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Discussion papers | Copyright
https://doi.org/10.5194/acp-2017-1020
© Author(s) 2017. This work is distributed under
the Creative Commons Attribution 4.0 License.

Research article 09 Nov 2017

Research article | 09 Nov 2017

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This discussion paper is a preprint. A revision of the manuscript was accepted for the journal Atmospheric Chemistry and Physics (ACP).

Characterizing the evolution of physical properties and mixing state of black carbon particles: from near a major highway to the broader urban plume in Los Angeles

Trevor S. Krasowsky1, Gavin R. McMeeking2, Constantinos Sioutas1, and George Ban-Weiss1 Trevor S. Krasowsky et al.
  • 1Sonny Astani Department of Civil and Environmental Engineering, University of Southern California, Los Angeles, 90089, U.S.A
  • 2Handix Scientific, Boulder, 80301, U.S.A

Abstract. Black carbon particles can have deleterious human health consequences and impact regional and global climate. Uncertainties remain in part due to incomplete knowledge on the evolution of physical properties and mixing state of black carbon from sources to the remote atmosphere. We aim to understand how road-to-ambient processing and longer timescale aging in an urban plume affect black carbon physical properties. Refractory black carbon (rBC) was measured during summer 2016 using a Single Particle Soot Photometer (SP2) in two distinct environments: near a major freeway and downwind of downtown Los Angeles. The near-road measurements were made at distances ranging from 30 to 114m downwind of Interstate 405 in Los Angeles. These results were compared with measurements performed 100km east of Los Angeles in Redlands, California. Coatings on rBC particles were quantified using two methods. As distance from the highway increased at the near-road site, we observed decreases in rBC mass and number concentrations and increases in the number fraction of rBC particles with thick coatings (f). The latter likely occurred due to rapid processing of the highway plume and entrainment of urban background particles. Most rBC-containing particles measured near the highway were either uncoated or thinly-coated. In Redlands, we found that rBC mass concentrations on weekdays were similar to those observed at the furthest measured distance from the highway (114m). However, rBC number concentrations for the smallest measured sizes were an order of magnitude lower in Redlands than all measured distances from the highway. Observations of f indicate that values in Redlands during periods when estimated photochemical age was highest (6–8hours) were similar to corresponding values at the furthest measured distance from the highway. This suggests that the residence time of air in the Los Angeles basin under typical summertime conditions measured during this campaign may not be sufficient for rBC to acquire thick coatings. However, under certain meteorological conditions, f was observed to be ~0.20 in Redlands, with coating thickness histograms showing a larger contribution of rBC particles with coating thickness >80nm. This occurred during a weekend day when local emissions from diesel vehicles were lower (compared to weekdays) and winds brought air from the desert regions to the Northeast of Los Angeles, both of which would increase the relative contribution of remote sources of rBC. Afternoon values of f (and O3) were found to be systematically higher on weekends than weekdays, suggesting that the “weekend effect” can create more thickly-coated rBC particles presumably due to enhanced secondary organic aerosol and reduced available rBC as condensation sites.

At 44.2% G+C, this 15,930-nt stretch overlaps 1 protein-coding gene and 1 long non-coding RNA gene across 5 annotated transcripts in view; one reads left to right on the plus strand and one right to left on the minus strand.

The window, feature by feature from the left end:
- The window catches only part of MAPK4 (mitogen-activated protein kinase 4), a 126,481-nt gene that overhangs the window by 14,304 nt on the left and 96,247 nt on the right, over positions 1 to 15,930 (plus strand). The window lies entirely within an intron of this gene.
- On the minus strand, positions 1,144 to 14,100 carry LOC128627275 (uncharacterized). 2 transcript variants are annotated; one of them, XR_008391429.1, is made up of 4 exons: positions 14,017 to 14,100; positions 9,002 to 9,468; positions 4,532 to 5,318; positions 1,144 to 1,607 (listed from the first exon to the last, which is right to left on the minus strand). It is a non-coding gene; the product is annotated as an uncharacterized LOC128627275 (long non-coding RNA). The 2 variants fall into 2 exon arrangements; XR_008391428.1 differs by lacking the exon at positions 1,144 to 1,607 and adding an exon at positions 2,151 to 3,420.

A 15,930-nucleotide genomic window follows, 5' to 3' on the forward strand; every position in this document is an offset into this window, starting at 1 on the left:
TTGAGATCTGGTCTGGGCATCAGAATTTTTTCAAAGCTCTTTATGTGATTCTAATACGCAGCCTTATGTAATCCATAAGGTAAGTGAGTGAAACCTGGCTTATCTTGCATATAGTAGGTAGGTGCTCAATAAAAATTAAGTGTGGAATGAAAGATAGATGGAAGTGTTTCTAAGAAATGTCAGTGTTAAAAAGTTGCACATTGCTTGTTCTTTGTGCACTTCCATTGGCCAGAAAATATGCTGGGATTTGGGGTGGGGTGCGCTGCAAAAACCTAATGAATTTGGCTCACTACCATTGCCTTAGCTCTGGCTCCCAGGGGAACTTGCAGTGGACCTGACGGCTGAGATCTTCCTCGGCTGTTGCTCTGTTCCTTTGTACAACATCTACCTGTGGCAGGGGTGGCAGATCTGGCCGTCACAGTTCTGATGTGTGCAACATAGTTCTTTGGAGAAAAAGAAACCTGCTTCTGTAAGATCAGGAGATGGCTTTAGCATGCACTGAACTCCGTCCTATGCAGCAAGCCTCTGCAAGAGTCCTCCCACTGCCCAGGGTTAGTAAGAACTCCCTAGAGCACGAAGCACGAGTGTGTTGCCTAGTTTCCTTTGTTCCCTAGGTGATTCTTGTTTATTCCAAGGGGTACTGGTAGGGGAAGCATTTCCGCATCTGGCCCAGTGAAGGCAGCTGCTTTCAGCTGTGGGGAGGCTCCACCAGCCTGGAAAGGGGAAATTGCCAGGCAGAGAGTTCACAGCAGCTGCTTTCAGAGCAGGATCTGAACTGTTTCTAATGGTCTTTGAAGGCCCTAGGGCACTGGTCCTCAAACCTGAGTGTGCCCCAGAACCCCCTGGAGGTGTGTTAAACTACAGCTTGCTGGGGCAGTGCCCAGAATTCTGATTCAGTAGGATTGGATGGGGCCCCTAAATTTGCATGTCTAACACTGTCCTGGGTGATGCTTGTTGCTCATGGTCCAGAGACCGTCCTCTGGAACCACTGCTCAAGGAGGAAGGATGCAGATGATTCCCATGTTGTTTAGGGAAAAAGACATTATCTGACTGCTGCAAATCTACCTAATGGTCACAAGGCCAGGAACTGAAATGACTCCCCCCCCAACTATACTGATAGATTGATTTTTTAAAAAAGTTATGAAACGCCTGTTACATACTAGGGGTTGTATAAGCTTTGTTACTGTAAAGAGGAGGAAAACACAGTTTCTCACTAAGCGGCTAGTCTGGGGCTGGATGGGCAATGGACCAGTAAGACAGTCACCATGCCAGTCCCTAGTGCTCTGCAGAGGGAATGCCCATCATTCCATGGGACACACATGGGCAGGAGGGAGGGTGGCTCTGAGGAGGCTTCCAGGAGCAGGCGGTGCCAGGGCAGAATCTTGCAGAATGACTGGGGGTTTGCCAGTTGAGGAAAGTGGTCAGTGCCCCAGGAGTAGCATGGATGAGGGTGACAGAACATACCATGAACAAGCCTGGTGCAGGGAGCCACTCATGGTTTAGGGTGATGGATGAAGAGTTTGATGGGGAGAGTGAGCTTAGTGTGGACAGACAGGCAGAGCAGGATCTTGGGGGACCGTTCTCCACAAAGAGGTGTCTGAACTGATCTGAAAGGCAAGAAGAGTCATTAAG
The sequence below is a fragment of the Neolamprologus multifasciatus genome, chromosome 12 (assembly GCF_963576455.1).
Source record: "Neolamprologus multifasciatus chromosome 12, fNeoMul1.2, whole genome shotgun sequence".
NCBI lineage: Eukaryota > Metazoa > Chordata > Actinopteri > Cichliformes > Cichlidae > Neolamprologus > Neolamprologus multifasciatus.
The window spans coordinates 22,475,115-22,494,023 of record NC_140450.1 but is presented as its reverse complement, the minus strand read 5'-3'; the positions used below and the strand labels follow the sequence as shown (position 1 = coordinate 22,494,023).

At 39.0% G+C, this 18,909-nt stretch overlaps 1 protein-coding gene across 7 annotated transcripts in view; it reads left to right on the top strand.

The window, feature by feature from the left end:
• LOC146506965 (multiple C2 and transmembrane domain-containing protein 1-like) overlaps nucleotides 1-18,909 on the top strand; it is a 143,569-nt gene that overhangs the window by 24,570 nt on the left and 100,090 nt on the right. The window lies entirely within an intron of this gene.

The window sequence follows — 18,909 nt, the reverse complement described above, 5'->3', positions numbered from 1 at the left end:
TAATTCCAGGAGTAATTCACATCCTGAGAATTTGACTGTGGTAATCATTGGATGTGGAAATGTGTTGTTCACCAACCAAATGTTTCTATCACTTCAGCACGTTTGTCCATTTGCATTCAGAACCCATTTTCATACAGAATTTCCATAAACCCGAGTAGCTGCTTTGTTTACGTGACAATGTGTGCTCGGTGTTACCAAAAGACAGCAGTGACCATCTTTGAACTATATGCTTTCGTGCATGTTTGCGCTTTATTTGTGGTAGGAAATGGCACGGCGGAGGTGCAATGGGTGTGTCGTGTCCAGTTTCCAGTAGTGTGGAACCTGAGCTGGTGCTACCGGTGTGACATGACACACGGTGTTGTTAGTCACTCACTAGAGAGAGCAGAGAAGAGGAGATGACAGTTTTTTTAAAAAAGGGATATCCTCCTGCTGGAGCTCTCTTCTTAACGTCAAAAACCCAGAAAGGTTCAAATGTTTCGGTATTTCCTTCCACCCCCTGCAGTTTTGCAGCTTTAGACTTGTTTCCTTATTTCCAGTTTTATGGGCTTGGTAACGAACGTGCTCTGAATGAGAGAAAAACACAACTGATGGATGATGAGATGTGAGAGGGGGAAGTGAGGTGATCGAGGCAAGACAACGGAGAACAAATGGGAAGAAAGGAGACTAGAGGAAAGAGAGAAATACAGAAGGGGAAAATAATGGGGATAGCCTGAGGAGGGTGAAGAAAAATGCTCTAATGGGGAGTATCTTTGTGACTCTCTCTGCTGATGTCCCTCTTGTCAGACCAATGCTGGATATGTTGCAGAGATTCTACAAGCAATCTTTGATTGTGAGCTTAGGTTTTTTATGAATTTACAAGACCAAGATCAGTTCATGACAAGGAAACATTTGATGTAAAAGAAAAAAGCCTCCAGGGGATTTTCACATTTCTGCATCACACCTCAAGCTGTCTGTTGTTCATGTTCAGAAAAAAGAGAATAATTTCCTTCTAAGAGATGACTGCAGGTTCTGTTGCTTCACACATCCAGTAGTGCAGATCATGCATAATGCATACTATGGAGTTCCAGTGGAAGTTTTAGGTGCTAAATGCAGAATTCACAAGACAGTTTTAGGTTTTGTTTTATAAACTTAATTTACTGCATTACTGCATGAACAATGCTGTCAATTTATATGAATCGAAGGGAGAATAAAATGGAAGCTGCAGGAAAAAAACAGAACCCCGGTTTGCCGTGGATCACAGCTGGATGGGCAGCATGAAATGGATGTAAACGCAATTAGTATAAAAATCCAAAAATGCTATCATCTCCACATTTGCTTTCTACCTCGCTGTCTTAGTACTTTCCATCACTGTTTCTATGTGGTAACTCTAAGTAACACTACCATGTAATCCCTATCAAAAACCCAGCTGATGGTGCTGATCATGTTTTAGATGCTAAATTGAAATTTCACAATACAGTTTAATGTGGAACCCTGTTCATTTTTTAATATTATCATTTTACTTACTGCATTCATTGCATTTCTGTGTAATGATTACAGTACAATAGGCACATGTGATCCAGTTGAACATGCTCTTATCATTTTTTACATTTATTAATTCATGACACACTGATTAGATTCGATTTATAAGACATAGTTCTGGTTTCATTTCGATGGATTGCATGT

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Short summary
Black carbon (BC) particles can have deleterious health consequences and impact regional and global climate. We aim to understand how processing of BC near highways, and longer timescale aging in an urban plume, affect its physical properties. Measurements in distinct regions of the Los Angeles basin indicate that health-relevant physical properties can change within 100 m of the freeway. Climate-relevant properties downwind of Los Angeles depend on day of the week and overall meteorology.
Black carbon (BC) particles can have deleterious health consequences and impact regional and...
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